Am making one project with my sim900 module and AT command set.
The goal is to get , as much as possible, correct location of my gsm
modem. This is what i tried so far:
I'm commenting on the things you raise out of order. I want to tackle
the following aspect first, because it may affect your understanding of
AT commands generally.
What does this 3 parameters do ? Should there not be just two ?
How can i call AT+CGREG[=[n]] with this "n" number.
I think you've misunderstod the query forma of AT command syntax. They
are not three parameters, but three supported alternative values for
Let's take this AT+CGREG command as our example. Certain (but far
from all) commands have three types of syntax. They a
1. Set the value for the command on the modem. If you want to
set +CGREG to zero, the command is "AT+CGREG=0".
2. Query the present value. The syntax for that is "AT+CGREG?".
3. Query the range of values supported by the modem. This is the
In the case of this command, only the first parameter can be set.
That's the mode of responses to subsequent "AT+CGREG?" commands.
Your "AT+CGREG=?" command result is telling you that +CGREG can be set
to either 0, or 1, or 2. The other value defined in 3GPP 27.007 is 3,
and your modem is telling you that it doesn't support being set to 3.
This is telling you that you've got +CGREG set to 2.
The 1 in the second parameter says that your modem is registered on your
And then there's the LAC and cell ID, of course.
If +CGREG was set to 0 or to 1, you'd not be getting LAC and cell ID
Now modes 1 and 2 also provide unsolicited reports. That's to say,
you'll get a "+CGREG: ..." result whenever there's a change in the
cellular environment which affects +CGREG.
That's giving you the operator name. You can set it to give you the
network ID (MCC concatenated with MNC) instead, using "AT+COPS?" after
configuring it first with "AT+COPS=3,2".
The nalue 3 in the first parameter means "leave the value in the first
Assuming that you don't have a data connection up, the command
"AT+COPS=?" will do a little more than report supported values. It does
a network scan, and will report all networks visible to your modem at
the time. It can take a while (from several seconds to more than a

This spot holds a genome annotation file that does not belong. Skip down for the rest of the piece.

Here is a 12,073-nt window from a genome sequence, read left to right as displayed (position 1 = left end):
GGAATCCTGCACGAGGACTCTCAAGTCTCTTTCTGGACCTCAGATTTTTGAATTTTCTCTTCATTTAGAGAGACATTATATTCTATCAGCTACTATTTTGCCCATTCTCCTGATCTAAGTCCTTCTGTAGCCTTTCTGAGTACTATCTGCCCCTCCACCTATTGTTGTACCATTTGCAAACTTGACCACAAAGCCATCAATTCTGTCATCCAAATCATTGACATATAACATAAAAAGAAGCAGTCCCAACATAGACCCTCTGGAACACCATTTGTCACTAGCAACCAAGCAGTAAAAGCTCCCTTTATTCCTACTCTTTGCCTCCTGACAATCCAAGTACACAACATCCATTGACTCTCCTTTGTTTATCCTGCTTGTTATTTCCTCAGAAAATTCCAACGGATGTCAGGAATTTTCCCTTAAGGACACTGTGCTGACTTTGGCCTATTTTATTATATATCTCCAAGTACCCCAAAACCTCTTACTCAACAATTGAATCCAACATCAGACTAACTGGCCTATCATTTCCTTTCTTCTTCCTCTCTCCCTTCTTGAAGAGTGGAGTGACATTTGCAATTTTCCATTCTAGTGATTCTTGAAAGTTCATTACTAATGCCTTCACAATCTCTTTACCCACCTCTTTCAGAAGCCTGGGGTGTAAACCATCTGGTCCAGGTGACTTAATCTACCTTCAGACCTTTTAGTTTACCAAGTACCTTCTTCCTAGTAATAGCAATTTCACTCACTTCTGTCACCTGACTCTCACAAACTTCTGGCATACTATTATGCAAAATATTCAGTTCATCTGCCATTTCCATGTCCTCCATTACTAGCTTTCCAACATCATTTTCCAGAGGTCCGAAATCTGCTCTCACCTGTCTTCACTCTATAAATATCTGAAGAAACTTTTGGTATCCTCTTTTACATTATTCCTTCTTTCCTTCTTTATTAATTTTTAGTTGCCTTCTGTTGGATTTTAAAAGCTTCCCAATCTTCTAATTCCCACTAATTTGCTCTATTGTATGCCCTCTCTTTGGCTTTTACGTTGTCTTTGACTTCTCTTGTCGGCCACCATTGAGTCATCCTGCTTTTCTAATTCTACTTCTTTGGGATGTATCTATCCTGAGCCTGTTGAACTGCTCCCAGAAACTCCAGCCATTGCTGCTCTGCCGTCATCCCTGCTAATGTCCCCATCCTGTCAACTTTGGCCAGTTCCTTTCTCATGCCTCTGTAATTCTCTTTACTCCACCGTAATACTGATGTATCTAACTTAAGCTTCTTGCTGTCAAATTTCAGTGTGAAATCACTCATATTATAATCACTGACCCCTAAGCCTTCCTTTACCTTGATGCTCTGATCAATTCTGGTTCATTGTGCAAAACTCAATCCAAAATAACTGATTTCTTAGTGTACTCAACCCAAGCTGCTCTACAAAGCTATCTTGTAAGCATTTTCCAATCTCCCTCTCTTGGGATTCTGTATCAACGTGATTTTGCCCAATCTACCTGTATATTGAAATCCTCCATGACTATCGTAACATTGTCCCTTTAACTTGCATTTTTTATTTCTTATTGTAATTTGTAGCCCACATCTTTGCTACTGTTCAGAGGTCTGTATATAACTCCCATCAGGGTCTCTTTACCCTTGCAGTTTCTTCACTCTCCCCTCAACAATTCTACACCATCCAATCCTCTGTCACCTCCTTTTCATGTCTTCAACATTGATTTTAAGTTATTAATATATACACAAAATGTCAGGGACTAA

minute) to come back with results.
mode 0 - automatic choice (the parameter oper will be ignored)
format 1 - alphanumeric short form
I don't know where you got that bit about format from, but it's
not right. It seems to me that you're thinking about the "AT+COPS"
In fact, "AT+CREG" and "AT+CGREG" behave in the same way. The differnce
is that "AT+CREG" lives in the circuit-switched domain, while "AT+CGREG"
works in the packet domain (ie, with GPRS as far as GSM is concerned).
Personally, I'd avoid any potential problems with the APNs required for
GPRS, and use "AT+CREG=2" instead.
In fact, if you want a one-shot reading of LAC and cell ID, with no
unexpected unsolicited results to follow, you can do that with the
Am getting good location but just one line and one tower...
You need to get out more
Anyway, help needed on setting basic triangulation.
I downloaded an AT command reference for your module from:
There are some very powerful commands available in engineering mode,
including what looks to me like Network Management Results. This should
give you at least signal strenghts for the strongest 6 neighbouring
It looks like you can also read the timing advance (TA) value. Multiply
that value by 553.5 metres to give you the approximate distance to the
cell you're camped on. If you're moving, or if the cell changes, you
need to interact with the tower so that the module updates the TA
value. Otherwise it'll be stale.
In the past, I've used "AT+CLIP?" to force such an interaction, and
refresh the TA value.